Today, Governor Newsom lifted the stay-at-home order that affected the southern California region. As our region remains in the state’s “purple tier” classification, I do not anticipate that this will allow us to resume indoor worship. “Purple tier” areas are still required to hold worship only outdoors or online, by government rules. (As in the past, I am treating Yuma as similar to neighboring Imperial County.)
Note that I recently tightened restrictions on live-streaming or pre-recording worship from inside a church. Those tightened restrictions apply through Feb. 16. Beginning on Ash Wednesday, Feb. 17, if conditions do not get worse, you may have up to 8 people present in a church for online worship, meeting masking and distancing requirements. I will still encourage recording music separately if singing is included, but if this is technologically difficult for you, you may record an entire service together. Please keep the time a group spends together indoors to 45 minutes or less, and ensure that after a group is present together, the space is held empty for at least 30 minutes before another group enters. Please note, however, that if the COVID situation worsens, we may need to tighten the restrictions again. I ask your patience with the evolving situation and guidelines.
Several of you have asked about liturgical practices for Ash Wednesday in this season of pandemic, and it has come up as a question in two of our clergy calls. In case you were not able to join us for those clergy calls, I will summarize my responses to those questions here.
First, it is clear that it will not be safe during this time of pandemic for a priest (or other person) to impose ashes on the foreheads of unrelated people. Approaching closely enough to touch a person and impose ashes is too risky in this era when more contagious variants of the virus are spreading.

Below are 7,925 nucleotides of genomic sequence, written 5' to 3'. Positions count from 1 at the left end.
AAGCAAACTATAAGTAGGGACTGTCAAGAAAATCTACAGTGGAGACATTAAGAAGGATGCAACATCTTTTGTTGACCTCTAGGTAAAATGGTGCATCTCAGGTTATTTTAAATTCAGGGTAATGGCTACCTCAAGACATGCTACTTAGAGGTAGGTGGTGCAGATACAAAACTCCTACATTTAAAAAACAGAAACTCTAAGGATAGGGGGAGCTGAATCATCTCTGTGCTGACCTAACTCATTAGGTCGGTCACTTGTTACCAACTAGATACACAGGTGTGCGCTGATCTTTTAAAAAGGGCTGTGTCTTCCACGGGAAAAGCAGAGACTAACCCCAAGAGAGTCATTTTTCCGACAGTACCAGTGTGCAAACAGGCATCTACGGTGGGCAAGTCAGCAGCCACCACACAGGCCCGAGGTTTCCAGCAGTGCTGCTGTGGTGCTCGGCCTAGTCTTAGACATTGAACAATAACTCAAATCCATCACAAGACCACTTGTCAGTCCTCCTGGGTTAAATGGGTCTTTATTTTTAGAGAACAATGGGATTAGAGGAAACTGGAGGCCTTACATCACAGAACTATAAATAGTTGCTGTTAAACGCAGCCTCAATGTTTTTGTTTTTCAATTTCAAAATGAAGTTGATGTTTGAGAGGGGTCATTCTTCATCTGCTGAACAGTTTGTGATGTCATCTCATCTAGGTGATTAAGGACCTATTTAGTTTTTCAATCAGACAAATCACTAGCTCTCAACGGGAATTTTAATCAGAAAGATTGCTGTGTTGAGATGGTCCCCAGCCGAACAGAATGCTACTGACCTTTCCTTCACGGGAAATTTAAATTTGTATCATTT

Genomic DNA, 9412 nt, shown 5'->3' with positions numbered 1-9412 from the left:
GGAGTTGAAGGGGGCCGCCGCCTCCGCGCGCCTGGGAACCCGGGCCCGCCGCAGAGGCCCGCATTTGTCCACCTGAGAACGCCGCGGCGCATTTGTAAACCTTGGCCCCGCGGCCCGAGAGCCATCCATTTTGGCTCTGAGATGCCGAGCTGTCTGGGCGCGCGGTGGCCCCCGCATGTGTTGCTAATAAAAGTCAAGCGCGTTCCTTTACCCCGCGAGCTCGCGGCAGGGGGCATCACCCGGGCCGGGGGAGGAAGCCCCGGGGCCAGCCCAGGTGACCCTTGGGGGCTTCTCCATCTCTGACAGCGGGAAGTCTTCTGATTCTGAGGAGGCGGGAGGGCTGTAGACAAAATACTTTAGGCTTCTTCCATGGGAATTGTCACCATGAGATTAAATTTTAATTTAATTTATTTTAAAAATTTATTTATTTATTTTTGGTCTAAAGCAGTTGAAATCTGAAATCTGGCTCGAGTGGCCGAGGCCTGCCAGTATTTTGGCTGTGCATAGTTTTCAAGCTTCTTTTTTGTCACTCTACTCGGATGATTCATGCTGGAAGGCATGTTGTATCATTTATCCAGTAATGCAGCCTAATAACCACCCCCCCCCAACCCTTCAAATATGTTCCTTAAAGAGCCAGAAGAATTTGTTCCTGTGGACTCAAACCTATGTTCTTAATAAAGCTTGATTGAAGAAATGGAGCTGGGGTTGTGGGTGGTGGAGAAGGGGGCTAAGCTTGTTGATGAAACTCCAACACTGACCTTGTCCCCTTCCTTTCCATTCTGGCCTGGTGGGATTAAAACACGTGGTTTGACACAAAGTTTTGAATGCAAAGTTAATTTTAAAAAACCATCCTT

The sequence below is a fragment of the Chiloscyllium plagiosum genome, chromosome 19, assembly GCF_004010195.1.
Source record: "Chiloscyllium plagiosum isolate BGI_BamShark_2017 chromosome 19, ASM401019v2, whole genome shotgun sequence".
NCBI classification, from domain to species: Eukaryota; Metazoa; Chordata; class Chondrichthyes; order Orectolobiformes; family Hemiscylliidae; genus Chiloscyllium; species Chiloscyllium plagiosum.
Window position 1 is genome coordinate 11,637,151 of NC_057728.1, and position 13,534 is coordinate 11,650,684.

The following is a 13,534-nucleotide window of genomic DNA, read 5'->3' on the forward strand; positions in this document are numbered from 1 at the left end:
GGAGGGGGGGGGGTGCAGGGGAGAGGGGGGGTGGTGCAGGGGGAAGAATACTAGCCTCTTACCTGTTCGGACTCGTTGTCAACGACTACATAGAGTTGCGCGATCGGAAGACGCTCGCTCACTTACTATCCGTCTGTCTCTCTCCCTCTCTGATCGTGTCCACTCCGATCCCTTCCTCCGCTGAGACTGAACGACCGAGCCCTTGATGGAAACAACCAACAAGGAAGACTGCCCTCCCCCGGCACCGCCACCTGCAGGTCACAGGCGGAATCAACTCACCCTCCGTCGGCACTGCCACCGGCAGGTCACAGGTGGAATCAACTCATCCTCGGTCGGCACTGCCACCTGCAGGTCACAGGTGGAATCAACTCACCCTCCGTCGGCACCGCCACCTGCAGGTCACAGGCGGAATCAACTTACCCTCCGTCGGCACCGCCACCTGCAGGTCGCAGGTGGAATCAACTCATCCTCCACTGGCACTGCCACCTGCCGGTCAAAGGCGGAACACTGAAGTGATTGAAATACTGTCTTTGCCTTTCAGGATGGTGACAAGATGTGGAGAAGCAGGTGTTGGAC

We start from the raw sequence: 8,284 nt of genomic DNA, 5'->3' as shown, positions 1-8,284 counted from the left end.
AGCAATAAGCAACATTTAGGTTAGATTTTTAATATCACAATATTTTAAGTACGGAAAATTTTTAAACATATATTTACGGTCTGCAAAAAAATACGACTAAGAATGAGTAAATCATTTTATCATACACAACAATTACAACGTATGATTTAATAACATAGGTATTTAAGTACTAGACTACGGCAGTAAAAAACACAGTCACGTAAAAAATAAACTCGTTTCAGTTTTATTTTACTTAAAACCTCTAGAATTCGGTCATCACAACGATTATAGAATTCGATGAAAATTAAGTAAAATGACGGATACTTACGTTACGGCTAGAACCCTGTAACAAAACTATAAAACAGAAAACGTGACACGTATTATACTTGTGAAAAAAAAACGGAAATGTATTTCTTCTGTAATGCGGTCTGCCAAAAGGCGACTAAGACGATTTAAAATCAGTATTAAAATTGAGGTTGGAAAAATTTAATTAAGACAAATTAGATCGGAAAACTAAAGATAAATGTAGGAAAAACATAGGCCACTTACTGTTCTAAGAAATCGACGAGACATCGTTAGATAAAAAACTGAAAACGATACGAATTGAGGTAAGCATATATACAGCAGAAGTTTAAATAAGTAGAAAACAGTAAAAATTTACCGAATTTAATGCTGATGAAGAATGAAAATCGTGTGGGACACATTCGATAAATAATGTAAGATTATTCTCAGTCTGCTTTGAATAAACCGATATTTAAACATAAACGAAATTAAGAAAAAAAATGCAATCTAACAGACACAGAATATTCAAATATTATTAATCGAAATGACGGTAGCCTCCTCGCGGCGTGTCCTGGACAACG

Therefore, I offer you several options for Ash Wednesday observances.
The first option is to omit the imposition of ashes altogether. Neither ashes nor Eucharist are required as part of the Ash Wednesday rite. The penitential portions of the rite are at the heart of the beginning of our Lenten observance, and can easily be experienced in an online or safe outdoor liturgy.
The second option is to prepare individual containers of ashes for people to self-impose. These may be made available in the church and blessed in advance for people to pick up (or may be delivered to their homes), and worshipers can then impose ashes on their own or family members’ heads while participating in an online liturgy. Or, instructions may be provided to members so they can prepare their own ashes at home.
The third option applies if an outdoor service is offered. Containers of ashes may be made available as people arrive, and they can hold them aloft at the appropriate moment to be blessed, and then impose them on their own or family members’ foreheads. Note that the treatment of ashes is not the same as for the bread and wine of the Eucharist, because the imposition of ashes is not a sacrament of the church, but a symbol and reminder of our mortality.
The fourth option is suggested by a paper written by The Rt. Rev. J. Neil Alexander, retired bishop of Atlanta and liturgist. He notes that the imposition of ashes in the form of a cross did not come into practice until the 11th century; in fact, in the earliest church ashes were not used on the first day of Lent at all. For many centuries after that, it was the custom to sprinkle ashes over the gathered worshipers, while saying the words that remind us of our mortality, “Remember that you are dust, and to dust you will return.” The sprinkling provides a powerful link to the sprinkling of dirt over our mortal remains at our burial. Bishop Alexander notes: